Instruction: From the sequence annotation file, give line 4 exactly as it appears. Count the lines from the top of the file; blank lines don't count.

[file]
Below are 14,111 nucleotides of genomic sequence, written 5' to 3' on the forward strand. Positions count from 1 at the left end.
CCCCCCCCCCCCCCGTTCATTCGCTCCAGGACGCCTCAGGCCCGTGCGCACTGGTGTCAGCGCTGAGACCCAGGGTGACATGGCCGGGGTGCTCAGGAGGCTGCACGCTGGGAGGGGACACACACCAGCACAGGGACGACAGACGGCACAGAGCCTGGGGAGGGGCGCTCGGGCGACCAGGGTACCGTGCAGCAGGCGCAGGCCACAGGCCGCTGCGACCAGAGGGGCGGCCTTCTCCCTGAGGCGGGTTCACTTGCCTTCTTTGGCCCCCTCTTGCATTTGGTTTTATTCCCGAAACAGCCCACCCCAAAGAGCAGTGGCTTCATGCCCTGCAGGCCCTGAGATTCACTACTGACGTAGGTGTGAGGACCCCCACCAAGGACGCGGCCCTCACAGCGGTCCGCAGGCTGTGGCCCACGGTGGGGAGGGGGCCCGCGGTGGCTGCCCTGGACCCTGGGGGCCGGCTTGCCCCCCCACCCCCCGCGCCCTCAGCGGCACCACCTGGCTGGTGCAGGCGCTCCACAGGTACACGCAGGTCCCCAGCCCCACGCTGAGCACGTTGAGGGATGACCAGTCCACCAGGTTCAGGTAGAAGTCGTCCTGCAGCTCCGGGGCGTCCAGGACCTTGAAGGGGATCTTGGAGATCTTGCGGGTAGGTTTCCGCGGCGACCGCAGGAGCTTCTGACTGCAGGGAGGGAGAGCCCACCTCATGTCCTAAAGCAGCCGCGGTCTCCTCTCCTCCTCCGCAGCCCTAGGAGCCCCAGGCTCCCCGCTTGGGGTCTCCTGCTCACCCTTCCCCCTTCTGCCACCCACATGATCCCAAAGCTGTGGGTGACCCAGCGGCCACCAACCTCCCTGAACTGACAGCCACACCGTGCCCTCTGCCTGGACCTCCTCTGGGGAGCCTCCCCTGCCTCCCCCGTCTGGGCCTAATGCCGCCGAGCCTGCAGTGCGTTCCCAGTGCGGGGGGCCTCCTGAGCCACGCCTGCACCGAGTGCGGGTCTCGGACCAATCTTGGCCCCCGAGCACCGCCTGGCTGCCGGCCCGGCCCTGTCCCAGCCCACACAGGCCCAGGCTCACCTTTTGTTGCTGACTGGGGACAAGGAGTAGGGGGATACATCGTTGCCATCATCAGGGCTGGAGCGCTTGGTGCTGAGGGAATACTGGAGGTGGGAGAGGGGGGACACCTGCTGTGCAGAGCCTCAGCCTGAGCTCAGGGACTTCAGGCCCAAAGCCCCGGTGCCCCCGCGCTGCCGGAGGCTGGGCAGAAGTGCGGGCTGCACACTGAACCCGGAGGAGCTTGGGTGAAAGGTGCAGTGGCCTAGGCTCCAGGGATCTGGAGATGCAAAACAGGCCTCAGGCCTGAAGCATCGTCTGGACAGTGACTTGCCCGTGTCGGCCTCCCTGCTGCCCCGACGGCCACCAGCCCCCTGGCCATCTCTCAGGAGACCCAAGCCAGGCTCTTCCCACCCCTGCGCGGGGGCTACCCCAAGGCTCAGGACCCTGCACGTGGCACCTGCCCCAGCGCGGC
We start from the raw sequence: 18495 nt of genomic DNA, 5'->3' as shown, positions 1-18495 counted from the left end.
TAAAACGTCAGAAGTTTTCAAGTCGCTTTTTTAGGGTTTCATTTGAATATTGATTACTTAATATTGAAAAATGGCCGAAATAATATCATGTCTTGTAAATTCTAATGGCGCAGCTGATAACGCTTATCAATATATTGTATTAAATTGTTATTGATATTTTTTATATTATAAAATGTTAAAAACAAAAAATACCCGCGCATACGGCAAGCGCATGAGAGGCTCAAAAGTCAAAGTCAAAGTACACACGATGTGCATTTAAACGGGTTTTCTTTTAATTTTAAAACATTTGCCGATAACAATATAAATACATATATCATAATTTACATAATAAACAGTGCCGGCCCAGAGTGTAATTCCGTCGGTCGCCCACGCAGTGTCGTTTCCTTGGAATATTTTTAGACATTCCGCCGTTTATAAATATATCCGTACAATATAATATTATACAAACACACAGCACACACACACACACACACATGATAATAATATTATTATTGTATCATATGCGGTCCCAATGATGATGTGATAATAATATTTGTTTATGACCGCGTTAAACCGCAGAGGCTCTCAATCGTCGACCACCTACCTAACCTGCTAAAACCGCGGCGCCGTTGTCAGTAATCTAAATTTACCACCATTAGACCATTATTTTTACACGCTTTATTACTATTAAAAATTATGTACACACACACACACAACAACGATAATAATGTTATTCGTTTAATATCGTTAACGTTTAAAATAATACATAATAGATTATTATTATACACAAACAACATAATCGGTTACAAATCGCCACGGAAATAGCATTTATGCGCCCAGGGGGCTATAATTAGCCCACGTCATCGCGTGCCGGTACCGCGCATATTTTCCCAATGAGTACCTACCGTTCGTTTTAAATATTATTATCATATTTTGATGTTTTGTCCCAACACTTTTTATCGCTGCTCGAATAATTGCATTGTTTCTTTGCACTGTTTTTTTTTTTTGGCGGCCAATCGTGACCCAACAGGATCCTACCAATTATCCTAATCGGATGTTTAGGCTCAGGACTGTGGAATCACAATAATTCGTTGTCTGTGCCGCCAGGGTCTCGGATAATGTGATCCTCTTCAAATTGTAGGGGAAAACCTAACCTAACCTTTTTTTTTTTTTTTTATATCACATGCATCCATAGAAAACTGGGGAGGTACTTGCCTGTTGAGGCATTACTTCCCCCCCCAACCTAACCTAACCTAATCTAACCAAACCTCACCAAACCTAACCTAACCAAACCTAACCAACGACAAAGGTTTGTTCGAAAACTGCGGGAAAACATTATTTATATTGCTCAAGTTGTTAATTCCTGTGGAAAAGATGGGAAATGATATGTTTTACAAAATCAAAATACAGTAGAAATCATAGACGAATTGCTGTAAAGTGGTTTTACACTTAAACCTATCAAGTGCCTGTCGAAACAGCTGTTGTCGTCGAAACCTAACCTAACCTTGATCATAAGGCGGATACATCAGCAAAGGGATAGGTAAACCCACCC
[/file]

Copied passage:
TAAAACGTCAGAAGTTTTCAAGTCGCTTTTTTAGGGTTTCATTTGAATATTGATTACTTAATATTGAAAAATGGCCGAAATAATATCATGTCTTGTAAATTCTAATGGCGCAGCTGATAACGCTTATCAATATATTGTATTAAATTGTTATTGATATTTTTTATATTATAAAATGTTAAAAACAAAAAATACCCGCGCATACGGCAAGCGCATGAGAGGCTCAAAAGTCAAAGTCAAAGTACACACGATGTGCATTTAAACGGGTTTTCTTTTAATTTTAAAACATTTGCCGATAACAATATAAATACATATATCATAATTTACATAATAAACAGTGCCGGCCCAGAGTGTAATTCCGTCGGTCGCCCACGCAGTGTCGTTTCCTTGGAATATTTTTAGACATTCCGCCGTTTATAAATATATCCGTACAATATAATATTATACAAACACACAGCACACACACACACACACACATGATAATAATATTATTATTGTATCATATGCGGTCCCAATGATGATGTGATAATAATATTTGTTTATGACCGCGTTAAACCGCAGAGGCTCTCAATCGTCGACCACCTACCTAACCTGCTAAAACCGCGGCGCCGTTGTCAGTAATCTAAATTTACCACCATTAGACCATTATTTTTACACGCTTTATTACTATTAAAAATTATGTACACACACACACACAACAACGATAATAATGTTATTCGTTTAATATCGTTAACGTTTAAAATAATACATAATAGATTATTATTATACACAAACAACATAATCGGTTACAAATCGCCACGGAAATAGCATTTATGCGCCCAGGGGGCTATAATTAGCCCACGTCATCGCGTGCCGGTACCGCGCATATTTTCCCAATGAGTACCTACCGTTCGTTTTAAATATTATTATCATATTTTGATGTTTTGTCCCAACACTTTTTATCGCTGCTCGAATAATTGCATTGTTTCTTTGCACTGTTTTTTTTTTTTGGCGGCCAATCGTGACCCAACAGGATCCTACCAATTATCCTAATCGGATGTTTAGGCTCAGGACTGTGGAATCACAATAATTCGTTGTCTGTGCCGCCAGGGTCTCGGATAATGTGATCCTCTTCAAATTGTAGGGGAAAACCTAACCTAACCTTTTTTTTTTTTTTTTATATCACATGCATCCATAGAAAACTGGGGAGGTACTTGCCTGTTGAGGCATTACTTCCCCCCCCAACCTAACCTAACCTAATCTAACCAAACCTCACCAAACCTAACCTAACCAAACCTAACCAACGACAAAGGTTTGTTCGAAAACTGCGGGAAAACATTATTTATATTGCTCAAGTTGTTAATTCCTGTGGAAAAGATGGGAAATGATATGTTTTACAAAATCAAAATACAGTAGAAATCATAGACGAATTGCTGTAAAGTGGTTTTACACTTAAACCTATCAAGTGCCTGTCGAAACAGCTGTTGTCGTCGAAACCTAACCTAACCTTGATCATAAGGCGGATACATCAGCAAAGGGATAGGTAAACCCACCC